“The Social Determinants of Prescribing: Leveraging Social Science to Improve the Use of Antibiotics.”

Julia Szymczak, Perelman School of Medicine and the Center for Clinical Epidemiology and Biostatistics, University of Pennsylvania.

Julia E. Szymczak, PhD, is an Assistant Professor of Epidemiology at the Perelman School of Medicine at the University of Pennsylvania (PENN) and a Senior Scholar in the Center for Clinical Epidemiology and Biostatistics at PENN. Dr. Szymczak is a medical sociologist who specializes in the social and cultural dynamics of healthcare work. Her research interests include infection prevention, antimicrobial stewardship, work and organizations, patient safety, quality improvement and implementation science. Her work is focused on understanding why change in healthcare is so difficult, and the socioadaptive factors that shape efforts to improve the quality of medical care. Dr. Szymczak has received funding from the U.S. Centers for Disease Control and Prevention (CDC), National Cancer Institute (NCI), Agency for Healthcare Research and Quality (AHRQ) and the Patient-Centered Outcomes Research Institute (PCORI). Her research has appeared in journals such as Social Science and Medicine, The Milbank Quarterly, JAMA Pediatrics and Journal of Health and Social Behavior.

“Transmission and Control of Influenza: The Role of the Piglet.”

Montserrat Torremorell, Department of Veterinary Population Medicine, College of Veterinary Medicine, University of Minnesota.

Dr. Montserrat Torremorell is an Associate Professor in the Department of Veterinary Population Medicine at the College of Veterinary Medicine. She earned her DVM degree from the University Autonomous of Barcelona in 1994 and her PhD from the University of Minnesota in 1999. Dr. Torremorell joined the University of Minnesota as the Leman Chair in Swine Health and Productivity in May 2009. Prior to that, she was employed at Genus/PIC, the largest swine breeding company in the world, where she led the efforts in PRRSV elimination and conducted research and technical support. Dr. Torremorell has an extensive background in swine health, research, and production systems, including health improvement strategies, disease eradication, diagnostics, biosecurity programs, and health genomics. She currently conducts research in influenza transmission and control to mitigate the burden of influenza infections in pigs. She also researches biosecurity technologies with applicability to prevent and mitigate airborne infections in pigs. She teaches in Veterinary Medicine to DVM and graduate students and is passionate about helping producers and veterinarians to apply science to control diseases. She is also the director of the Swine Disease Eradication Center at the College of Veterinary Medicine at the University of Minnesota. Dr. Torremorell is the author of more than 70 peer-reviewed journal articles and more than 200 abstracts and articles in conference proceedings. She was awarded with the Allen D. Leman Science In Practice Award from the University of Minnesota in 2003 for the work on PRRS elimination and in 2017 she received the prestigious Zoetis Award for Research Excellence at the University of Minnesota College of Veterinary Medicine.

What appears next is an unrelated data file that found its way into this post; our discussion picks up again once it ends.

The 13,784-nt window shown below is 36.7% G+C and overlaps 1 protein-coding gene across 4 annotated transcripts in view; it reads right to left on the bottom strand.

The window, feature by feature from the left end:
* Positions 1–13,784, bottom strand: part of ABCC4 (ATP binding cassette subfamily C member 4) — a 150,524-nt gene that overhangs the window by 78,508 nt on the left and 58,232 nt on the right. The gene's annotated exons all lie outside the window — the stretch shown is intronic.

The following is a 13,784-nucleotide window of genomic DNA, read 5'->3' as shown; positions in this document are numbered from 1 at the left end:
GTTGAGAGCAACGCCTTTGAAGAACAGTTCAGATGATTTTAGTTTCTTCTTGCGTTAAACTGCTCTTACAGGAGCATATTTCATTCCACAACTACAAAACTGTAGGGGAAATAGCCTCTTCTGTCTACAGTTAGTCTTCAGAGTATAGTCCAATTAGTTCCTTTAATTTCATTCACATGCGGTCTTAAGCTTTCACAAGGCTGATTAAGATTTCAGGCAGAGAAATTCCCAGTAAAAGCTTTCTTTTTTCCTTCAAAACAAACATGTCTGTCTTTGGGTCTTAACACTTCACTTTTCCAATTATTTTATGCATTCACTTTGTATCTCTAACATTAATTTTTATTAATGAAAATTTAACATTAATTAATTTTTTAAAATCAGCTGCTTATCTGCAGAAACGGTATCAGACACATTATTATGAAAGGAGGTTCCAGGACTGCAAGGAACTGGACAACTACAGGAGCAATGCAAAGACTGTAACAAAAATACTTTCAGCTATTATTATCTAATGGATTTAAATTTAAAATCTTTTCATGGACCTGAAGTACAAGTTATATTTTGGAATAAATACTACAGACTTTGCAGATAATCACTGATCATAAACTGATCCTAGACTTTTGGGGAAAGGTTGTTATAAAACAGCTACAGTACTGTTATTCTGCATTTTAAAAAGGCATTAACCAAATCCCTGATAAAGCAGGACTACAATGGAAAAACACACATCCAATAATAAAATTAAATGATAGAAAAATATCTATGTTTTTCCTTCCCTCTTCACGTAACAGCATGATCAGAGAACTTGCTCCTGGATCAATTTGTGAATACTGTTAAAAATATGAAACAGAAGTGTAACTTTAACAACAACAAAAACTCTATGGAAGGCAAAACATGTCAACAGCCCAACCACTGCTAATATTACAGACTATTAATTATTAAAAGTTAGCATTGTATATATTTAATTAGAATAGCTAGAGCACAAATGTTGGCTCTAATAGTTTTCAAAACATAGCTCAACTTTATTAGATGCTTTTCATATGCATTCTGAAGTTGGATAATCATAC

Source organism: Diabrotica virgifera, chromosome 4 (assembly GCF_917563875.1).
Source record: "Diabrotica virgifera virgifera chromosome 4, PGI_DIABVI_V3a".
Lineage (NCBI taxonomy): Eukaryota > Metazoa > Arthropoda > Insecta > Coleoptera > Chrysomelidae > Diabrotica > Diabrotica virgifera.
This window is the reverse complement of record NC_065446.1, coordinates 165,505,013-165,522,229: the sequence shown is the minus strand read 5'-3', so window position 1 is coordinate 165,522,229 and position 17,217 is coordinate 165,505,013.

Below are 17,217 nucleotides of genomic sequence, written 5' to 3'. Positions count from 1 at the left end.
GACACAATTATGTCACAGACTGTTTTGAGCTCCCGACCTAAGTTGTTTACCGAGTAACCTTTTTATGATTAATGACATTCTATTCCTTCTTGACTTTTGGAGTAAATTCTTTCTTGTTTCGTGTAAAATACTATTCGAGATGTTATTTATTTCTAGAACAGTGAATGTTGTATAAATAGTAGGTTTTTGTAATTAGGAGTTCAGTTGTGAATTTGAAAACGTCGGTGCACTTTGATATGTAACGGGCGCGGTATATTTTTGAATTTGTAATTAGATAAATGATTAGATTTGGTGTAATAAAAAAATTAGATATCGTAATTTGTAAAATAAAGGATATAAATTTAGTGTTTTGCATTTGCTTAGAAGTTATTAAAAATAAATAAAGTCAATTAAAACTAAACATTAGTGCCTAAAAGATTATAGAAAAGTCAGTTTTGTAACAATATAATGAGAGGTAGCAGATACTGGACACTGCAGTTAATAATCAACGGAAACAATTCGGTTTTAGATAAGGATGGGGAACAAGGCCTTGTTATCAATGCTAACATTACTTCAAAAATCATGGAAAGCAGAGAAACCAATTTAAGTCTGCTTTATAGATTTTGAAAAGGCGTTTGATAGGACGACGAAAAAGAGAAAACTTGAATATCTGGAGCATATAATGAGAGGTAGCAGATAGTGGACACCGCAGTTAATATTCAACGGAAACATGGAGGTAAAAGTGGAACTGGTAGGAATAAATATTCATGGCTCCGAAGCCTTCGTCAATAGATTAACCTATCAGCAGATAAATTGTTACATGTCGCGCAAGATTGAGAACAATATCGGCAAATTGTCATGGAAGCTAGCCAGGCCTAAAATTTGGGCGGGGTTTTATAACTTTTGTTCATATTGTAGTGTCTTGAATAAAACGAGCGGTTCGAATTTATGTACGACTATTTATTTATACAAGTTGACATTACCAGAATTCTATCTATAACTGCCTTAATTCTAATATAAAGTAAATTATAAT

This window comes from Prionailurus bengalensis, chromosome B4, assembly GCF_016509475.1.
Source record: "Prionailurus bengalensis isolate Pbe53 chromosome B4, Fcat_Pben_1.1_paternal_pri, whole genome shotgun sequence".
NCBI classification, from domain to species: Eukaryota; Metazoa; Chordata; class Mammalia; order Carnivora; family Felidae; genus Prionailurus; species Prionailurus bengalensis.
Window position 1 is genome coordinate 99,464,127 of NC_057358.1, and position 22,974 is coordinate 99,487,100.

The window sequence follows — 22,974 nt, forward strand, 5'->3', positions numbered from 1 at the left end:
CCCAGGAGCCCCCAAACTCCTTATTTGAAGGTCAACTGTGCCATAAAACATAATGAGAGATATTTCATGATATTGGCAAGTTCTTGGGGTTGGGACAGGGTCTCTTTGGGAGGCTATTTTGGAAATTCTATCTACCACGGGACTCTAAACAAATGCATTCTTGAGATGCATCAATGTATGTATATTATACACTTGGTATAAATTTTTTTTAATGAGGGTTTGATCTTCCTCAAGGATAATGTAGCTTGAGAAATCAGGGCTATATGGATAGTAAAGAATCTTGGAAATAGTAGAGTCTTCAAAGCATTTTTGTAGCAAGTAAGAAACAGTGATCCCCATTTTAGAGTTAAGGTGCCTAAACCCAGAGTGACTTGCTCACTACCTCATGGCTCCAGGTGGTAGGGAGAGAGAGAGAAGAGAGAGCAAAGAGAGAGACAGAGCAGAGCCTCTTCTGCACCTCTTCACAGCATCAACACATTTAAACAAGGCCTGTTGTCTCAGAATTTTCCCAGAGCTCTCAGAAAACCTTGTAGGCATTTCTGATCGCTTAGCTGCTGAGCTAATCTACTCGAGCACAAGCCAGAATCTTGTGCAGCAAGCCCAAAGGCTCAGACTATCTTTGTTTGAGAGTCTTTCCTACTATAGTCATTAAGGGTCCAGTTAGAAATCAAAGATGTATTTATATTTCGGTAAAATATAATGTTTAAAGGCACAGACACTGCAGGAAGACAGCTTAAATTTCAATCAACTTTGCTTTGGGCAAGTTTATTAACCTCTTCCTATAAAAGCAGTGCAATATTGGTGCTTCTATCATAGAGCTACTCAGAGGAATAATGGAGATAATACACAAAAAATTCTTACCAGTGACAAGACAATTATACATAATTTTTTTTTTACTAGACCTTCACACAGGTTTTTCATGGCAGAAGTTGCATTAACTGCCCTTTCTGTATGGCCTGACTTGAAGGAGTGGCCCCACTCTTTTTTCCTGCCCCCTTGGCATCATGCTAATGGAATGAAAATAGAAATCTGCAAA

“Spatio-Temporal Approaches to Surveillance Sampling for Disease Detection.”

Chong Wang, Department of Veterinary Diagnostic and Production Animal Medicine and Department of Statistics, Iowa State University.

Chong Wang is an Associate Professor in the Department of VDPAM and the Department of Statistics at Iowa State University where he has been a faculty member since 2009. He completed his Ph.D. in Statistics with minor in Epidemiology at Cornell University in year 2006. His research interests lie in statistical methods and theories with their applications to biology and medicine. He has authored 138 peer reviewed publications which are all related to statistical method development, data analyses, and design of studies.

Deciphering Bacterial Pathogenesis: Harnessing the Power of Genomics and Experimental Evolution.

Qijing Zhang, Professor and Frank Ramsey Endowed Chair in Veterinary Medicine, Iowa State University.

Dr. Zhang is a Professor and the holder of Frank Ramsey Endowed Chair in the Department of Veterinary Microbiology and Preventive Medicine at Iowa State University. Dr. Zhang’s research focuses on pathogenic and antibiotic resistance mechanisms of bacterial organisms important for animal health and public health. Dr. Zhang’s group discovered a hypervirulent Campylobacter jejuni clone that causes sheep abortion and foodborne illnesses in humans. Using genomics, animal models, and experimental evolution, his work identified the specific genetic changes responsible for the hypervirulence, opening the door for developing effective interventions against this zoonotic pathogen.


Contact us at CRWADorganizers@gmail.com for more information about CRWAD 2018.